In making this comparison, a simple calculation was used assuming a consistent 7% pre-retirement rate of return, a 6% post-retirement rate of return, 3% inflation, and a 2% salary increase each year. It was also assumed that the portfolio would be used to support the full income need until it is depleted.
In option 1, the full 50% income need can be supported through 87 but assets will be completely depleted by 89. With option 2, the portfolio will support the full 50% income need through 90 and assets will be completely depleted by 92. By working two years longer and not saving any money, the client was able to meet retirement needs for three more years.
These calculations were created based on assumptions we set forth in the article and by using BankRate's Retirement Planner Calculator.
So, how can those extra funds that are now being spent instead of saved be leveraged to support deferring retirement? One option is to reduce the worker's responsibility for providing care-giving services to family members. Care-giving can take a toll on the health and well-being of the worker, making it harder to continue to work. Funds can be used to pay for home health workers, adult day care, an assisted living facility, or nursing care. Other options include elder-care coordinators or even paying long-term-care insurance premiums for a family member. Spending money on these issues can help relieve some of the stress placed on the client, could help the care recipient receive better care, and could help the worker refocus on their full-time job instead of splitting time, energy, and focus between care-giving and work.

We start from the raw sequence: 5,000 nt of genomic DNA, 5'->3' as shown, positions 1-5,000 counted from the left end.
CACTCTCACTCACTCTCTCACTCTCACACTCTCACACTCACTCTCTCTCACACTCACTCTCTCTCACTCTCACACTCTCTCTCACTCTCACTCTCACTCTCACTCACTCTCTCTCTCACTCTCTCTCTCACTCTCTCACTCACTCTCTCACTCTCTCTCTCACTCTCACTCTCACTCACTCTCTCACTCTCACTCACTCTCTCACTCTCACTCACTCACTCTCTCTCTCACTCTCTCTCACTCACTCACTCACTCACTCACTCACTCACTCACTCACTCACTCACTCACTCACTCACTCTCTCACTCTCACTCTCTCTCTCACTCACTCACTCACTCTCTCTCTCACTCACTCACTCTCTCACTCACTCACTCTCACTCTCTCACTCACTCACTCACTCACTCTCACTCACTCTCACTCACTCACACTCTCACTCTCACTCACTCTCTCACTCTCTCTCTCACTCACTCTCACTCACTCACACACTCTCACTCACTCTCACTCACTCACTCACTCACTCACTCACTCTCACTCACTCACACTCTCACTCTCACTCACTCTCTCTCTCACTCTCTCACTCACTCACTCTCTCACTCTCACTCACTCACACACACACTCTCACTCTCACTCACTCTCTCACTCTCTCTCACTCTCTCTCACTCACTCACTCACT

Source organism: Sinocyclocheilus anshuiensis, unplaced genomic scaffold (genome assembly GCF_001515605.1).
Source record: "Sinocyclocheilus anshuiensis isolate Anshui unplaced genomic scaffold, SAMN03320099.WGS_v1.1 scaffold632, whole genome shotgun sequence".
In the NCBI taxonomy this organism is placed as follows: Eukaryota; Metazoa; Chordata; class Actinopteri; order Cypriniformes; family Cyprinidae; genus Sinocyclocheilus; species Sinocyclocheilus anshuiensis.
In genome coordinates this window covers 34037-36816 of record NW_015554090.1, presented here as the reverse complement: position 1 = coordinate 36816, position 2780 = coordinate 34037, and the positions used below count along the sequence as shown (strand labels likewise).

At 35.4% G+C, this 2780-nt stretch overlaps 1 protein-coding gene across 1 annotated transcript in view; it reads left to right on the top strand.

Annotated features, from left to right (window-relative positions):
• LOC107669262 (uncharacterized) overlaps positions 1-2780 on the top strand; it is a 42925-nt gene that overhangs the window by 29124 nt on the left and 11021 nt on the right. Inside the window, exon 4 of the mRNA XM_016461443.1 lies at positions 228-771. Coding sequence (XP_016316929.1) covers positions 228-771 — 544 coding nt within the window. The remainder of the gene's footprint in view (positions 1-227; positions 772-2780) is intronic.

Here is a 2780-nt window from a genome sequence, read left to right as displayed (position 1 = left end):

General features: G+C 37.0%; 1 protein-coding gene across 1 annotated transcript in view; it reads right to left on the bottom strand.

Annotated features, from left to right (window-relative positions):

Another option is to spend more money to help the worker avoid burnout at work. By using up vacation days and spending more money on vacations, the client might feel less stressed and view the workplace more positively. Another option is to spend more money on going to the theater, watching more movies, attending sporting events, eating out at restaurants, or pursuing hobbies such as dancing, yoga class, golf or other sports. Being more engaged in activities outside of work can help a client tolerate a job that is no longer satisfying.
There are also those clients who are deferring travel and other activities until they retire. This may make them more anxious to begin retirement. However, it is not always necessary to defer travel until retirement; people can start working on their bucket list while still working. Additionally, being more active and previewing retirement provides the individual with an opportunity to test out activities that they may enjoy once they stop working.
One of the primary reasons people retire earlier than planned is bad health. Spending on more leisure time can reduce stress and, in turn, mitigate health problems. Funds can also be spent more directly on activities supporting good health like weight loss programs, smoking cessation, visits to a nutritionist or joining a gym.
Spending can also be more practical. For example, money that might otherwise be saved could go directly to improve employment security. Paying for memberships in professional organizations provide opportunities for professional networking and continuing education. Educational opportunities are critical to keeping knowledge up-to-date, connecting the client to their profession and ensuring that the older worker remains relevant. In some cases, professional seminars are held in fantastic locations, allowing continued education, professional networking and vacationing to be combined.
Some older workers might be looking for a career change and pursue a degree or professional designation. In some cases, spending money on a career counselor can be beneficial to the older worker looking to redirect their focus.
Finally, suggesting the client defer retirement by spending more should help the older working client enjoy their current life more and also improve their retirement security. This helps the client feel more connected to the retirement process and better understand how their retirement will look. This improved lifestyle, retirement security, and view of retirement should benefit the client and the client-adviser relationship for many years to come.
Jamie Patrick Hopkins is an assistant profession of taxation and the associate director of the New York Life Center for Retirement Income and David Littell is the director of the New York Life Center for Retirement Income at The American College.